CITY OF GOD (2003). A South American GoodFellas, City of God is a dazzling achievement that marks Fernando Meirelles as a masterful filmmaker with world-class aspirations. Based on actual events, this Brazilian import takes a hard look at a Rio De Janeiro slum and dissects the lifestyle of the youthful thugs who rule with a bloody fist. Make no mistake: As depicted here, the "City of God" (the name given to the area) is nothing less than a war zone, with blood flowing as swiftly and steadily as water over Niagara Falls. Our clean-cut protagonist in this urban epic is Rocket (Alexandre Rodrigues), whose desire to become a professional photographer might be just the thing to lift him out of the surrounding squalor. On the opposite end, there's Li'l Ze (Leandro Firmino da Hora), a rabid gang leader prone to killing anybody at any time -- perhaps not since Ralph Fiennes' Nazi in Schindler's List has there been such a frightening portrait of unadulterated evil onscreen. This unexpectedly (but deservedly) earned four Oscar nominations, for Director, Adapted Screenplay, Cinematography and Film Editing. Besides trailers, the only extra on the DVD is News From a Personal War, an hourlong documentary about Brazil's drug trade.
THE CRUCIBLE (1996). Written in the midst of the McCarthy era as a thinly veiled attack on the Communist witch hunts that were disrupting the very fabric of the nation, Arthur Miller's play has long since broken the shackles of that period and has emerged as a timeless commentary on the evil that men (and women) do -- especially under insincere veneers of righteousness and religion. Small wonder, then, that this superb adaptation, penned by Miller himself, remains as topical as ever, with its trenchant themes -- of hypocrisy, hate-mongering and political coups d'etat -- crawling all over each other like worms in a can. Set in the Salem of 1692, the film finds venal Abigail Williams (Winona Ryder) triggering a mass hysteria in which accusations of witchcraft are resulting in the execution of innocent people; among those targeted by the moral minority are farmer John Proctor (Daniel Day-Lewis) and his wife Elizabeth (Joan Allen). The lead performances are all impeccable, with Day-Lewis' zesty rectitude contrasting smartly with Allen's quiet goodness, which in turn strikes the right balance with Ryder's unrepentant monstrousness. Yet top acting honors go to the magnificent Paul Scofield as Judge Danforth, the McCarthyesque agent of evil who presides over the trials. Extras on the DVD include audio commentary by Miller and director Nicholas Hytner, a pair of making-of shorts and the trailer.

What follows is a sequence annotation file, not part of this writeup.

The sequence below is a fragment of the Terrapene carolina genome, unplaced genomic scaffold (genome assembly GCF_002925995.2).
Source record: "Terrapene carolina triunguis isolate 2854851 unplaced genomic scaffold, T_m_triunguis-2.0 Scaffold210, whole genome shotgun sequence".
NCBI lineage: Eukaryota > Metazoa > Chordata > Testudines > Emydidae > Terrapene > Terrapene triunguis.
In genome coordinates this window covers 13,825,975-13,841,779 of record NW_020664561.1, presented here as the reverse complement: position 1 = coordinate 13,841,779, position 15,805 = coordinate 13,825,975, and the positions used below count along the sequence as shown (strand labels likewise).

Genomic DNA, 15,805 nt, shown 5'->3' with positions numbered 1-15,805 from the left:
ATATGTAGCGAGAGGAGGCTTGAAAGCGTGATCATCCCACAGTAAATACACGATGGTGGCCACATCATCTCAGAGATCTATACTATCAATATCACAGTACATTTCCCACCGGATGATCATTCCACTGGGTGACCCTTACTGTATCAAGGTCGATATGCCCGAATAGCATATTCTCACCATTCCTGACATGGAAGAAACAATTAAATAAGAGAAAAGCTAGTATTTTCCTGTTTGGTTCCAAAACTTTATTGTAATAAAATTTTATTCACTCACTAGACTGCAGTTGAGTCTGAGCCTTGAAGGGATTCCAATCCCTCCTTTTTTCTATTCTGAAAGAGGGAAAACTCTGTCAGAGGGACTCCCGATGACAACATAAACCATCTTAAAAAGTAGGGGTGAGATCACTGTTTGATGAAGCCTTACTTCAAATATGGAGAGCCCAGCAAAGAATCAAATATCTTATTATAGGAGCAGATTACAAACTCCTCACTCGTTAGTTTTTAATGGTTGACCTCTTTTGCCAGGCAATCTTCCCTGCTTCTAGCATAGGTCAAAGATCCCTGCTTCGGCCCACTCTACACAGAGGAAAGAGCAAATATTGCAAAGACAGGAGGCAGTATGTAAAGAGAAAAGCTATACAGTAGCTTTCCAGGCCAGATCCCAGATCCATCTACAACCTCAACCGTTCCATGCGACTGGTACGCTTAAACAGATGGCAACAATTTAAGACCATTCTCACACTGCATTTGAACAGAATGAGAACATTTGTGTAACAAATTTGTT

THE GOOD, THE BAD AND THE UGLY (1966). An essay accompanying the DVD finds Roger Ebert admitting that he underrated the film upon its initial release, while a cover sticker trumpets Quentin Tarantino's declaration that it's his favorite movie of all time. Clearly, Sergio Leone's seminal Spaghetti Western has been elevated to a plateau far beyond its meager origins, and while it's hardly the best Western ever made -- hell, it's not even the best Western Leone made (Once Upon a Time In the West trumps it) -- it's clearly the work of a master filmmaker whose style has never grown stale. With its dazzling camerawork and editing, its integration of music score to story (Ennio Morricone's soundtrack is a beaut), and its gallery of iconic characters (Clint Eastwood as the Good, Lee Van Cleef as the Bad, Eli Wallach as the Ugly), it's obvious that Leone has proven as influential a director on subsequent generations as just about any other great moviemaker whose name is revered by professionals and fans alike. A lengthy interlude involving a Civil War skirmish may strike some viewers as inspired and others as irrelevant (this draggy sequence reminded me of the out-of-left-field "French plantation" scene that was inserted years later to Apocalypse Now), yet the rest of the picture, with 18 restored minutes upping the running time to a full three hours, is guaranteed to cause filmwatcher delirium. Extras on the two-disc DVD include audio commentary by critic and Eastwood biographer Richard Schickel, features on Leone and Morricone, and five way-cool international mini-posters.
MYSTIC RIVER (2003). Wildly overrated but still worthwhile, last year's best disappointment was largely undermined by the clumsiness of its central mystery, which was so obvious that even Inspector Clouseau would have had no trouble cracking this case. Yet Clint Eastwood's atmospheric direction counts for a lot in this drama about three childhood friends brought together years later by a tragedy. Jimmy Markum (Sean Penn) may have a violent past, but he fiercely loves his daughter (Emmy Rossum, currently in The Day After Tomorrow) and is shattered when she's found murdered. One of Jimmy's former pals (Kevin Bacon) is the detective assigned to the case, while the other former chum (Tim Robbins) emerges as a leading suspect, largely because of a childhood incident that has left him permanently scarred. The performances, while mostly of the showboating, "Look, Ma, I'm acting!" variety, are nevertheless potent, with Penn and Robbins earning Oscars for their work. There are no extras on the single-disc DVD, though a more expensive, three-disc edition is also available.